However, handled skillfully, judicious self-disclosure can enhance clients’ sense of reciprocity in the clinical relationship, strengthen the therapeutic alliance, facilitate client trust, contribute to a more collaborative worker-client relationship, provide the client with a powerful role model, demonstrate the universality of human frailty, and normalize the client’s challenges. Many social workers believe that carefully considered self-disclosure can be therapeutically useful and a key element in clients’ clinical journey. A client who is mourning his wife's death may feel especially helped by a social worker who discloses that he, too, experienced the loss of a spouse years earlier. A client like Craig may find the therapeutic process more meaningful if he knows that his clinician has experienced recovery-related challenges firsthand.

Ethical Considerations
In addition to the clinical sequelae, social workers must also be mindful of the ethical implications of self-disclosure. Self-disclosure can introduce complex boundary issues that may lead to questionable dual relationships. A clinical social worker who discloses details about her birthday may have to deal with uncomfortable boundary issues if her client brings the social worker an expensive or intimate birthday gift. A social worker who shares personal information about his religion may have to deal with a client’s invitation to attend a local worship service.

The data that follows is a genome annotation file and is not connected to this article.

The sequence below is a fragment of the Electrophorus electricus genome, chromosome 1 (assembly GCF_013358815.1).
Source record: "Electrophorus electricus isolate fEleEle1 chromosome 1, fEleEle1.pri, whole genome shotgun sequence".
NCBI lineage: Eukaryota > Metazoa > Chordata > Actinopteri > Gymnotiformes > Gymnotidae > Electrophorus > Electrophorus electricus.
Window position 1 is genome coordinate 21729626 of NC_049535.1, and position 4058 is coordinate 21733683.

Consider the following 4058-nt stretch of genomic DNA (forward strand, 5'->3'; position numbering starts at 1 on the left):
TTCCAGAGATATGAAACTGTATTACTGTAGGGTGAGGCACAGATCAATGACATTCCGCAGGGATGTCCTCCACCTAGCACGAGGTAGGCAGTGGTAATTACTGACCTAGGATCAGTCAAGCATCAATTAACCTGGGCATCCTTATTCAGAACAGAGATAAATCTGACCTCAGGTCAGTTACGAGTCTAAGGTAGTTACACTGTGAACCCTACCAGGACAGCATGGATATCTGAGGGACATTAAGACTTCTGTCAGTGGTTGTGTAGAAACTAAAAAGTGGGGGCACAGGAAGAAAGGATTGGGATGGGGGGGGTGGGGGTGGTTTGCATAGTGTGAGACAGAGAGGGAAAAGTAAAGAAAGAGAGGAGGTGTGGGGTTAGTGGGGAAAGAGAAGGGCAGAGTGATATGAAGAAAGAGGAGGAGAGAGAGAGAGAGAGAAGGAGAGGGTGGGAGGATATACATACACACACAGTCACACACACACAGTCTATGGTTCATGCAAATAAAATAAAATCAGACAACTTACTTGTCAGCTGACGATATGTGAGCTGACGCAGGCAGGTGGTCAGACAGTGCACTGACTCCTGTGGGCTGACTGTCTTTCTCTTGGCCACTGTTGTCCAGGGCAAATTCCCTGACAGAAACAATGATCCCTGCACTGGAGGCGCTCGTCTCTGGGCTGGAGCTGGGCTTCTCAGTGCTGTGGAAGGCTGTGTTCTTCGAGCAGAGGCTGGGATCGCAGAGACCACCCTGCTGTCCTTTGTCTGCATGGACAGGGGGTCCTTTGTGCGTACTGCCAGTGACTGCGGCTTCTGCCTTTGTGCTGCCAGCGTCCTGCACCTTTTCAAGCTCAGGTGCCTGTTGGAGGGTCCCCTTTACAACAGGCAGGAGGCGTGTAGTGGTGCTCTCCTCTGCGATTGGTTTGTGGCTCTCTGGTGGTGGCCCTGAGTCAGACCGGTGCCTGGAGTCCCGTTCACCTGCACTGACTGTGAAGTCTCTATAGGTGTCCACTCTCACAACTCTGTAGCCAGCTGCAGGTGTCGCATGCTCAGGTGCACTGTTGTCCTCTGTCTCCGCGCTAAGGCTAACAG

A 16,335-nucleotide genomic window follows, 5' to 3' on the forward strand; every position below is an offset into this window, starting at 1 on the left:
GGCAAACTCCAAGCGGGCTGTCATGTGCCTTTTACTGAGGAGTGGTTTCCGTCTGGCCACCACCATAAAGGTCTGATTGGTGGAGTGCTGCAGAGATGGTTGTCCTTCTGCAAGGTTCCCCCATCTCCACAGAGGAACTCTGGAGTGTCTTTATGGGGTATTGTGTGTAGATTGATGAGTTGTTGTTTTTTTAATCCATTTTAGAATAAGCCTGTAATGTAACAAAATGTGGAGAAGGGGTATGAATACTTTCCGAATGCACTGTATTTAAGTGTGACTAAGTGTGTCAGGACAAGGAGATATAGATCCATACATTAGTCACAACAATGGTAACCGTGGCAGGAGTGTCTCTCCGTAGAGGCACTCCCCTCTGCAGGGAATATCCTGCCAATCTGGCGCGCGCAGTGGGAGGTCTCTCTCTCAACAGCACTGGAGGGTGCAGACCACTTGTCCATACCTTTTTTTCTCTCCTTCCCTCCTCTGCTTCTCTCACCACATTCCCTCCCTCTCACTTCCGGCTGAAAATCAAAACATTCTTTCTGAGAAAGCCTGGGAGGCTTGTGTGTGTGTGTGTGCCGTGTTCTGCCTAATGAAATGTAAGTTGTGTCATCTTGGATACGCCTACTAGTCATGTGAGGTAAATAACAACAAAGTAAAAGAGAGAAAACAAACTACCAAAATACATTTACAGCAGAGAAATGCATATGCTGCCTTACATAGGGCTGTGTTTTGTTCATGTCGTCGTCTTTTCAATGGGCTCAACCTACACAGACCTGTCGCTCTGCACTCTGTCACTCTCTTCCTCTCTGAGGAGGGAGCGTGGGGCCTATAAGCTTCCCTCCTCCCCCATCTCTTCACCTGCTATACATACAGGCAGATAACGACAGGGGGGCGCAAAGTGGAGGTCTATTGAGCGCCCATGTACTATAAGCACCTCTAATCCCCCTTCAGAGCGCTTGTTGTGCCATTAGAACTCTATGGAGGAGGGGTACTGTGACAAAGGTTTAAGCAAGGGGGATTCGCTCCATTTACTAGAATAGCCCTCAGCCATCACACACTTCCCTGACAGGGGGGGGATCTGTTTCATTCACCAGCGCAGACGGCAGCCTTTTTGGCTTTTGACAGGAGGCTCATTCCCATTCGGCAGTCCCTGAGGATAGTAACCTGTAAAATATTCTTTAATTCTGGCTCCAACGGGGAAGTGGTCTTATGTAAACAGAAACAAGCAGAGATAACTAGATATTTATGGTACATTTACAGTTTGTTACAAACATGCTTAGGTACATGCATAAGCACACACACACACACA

Social workers’ management of self-disclosure should take into consideration three key issues: the content of self-disclosure, the degree of intimacy of the self-disclosure, and the duration of the self-disclosure.

The Content of Self-Disclosure
Many social workers believe that disclosure of personal information about a narrow range of topics is appropriate. Examples include disclosure of relatively superficial information about whether the social work has children or where he or she went to college. However, disclosure about other topics is much riskier, for example, information about the social worker’s health struggles or career frustrations. Some topics are clearly inappropriate, such as social workers’ marital or relationship difficulties.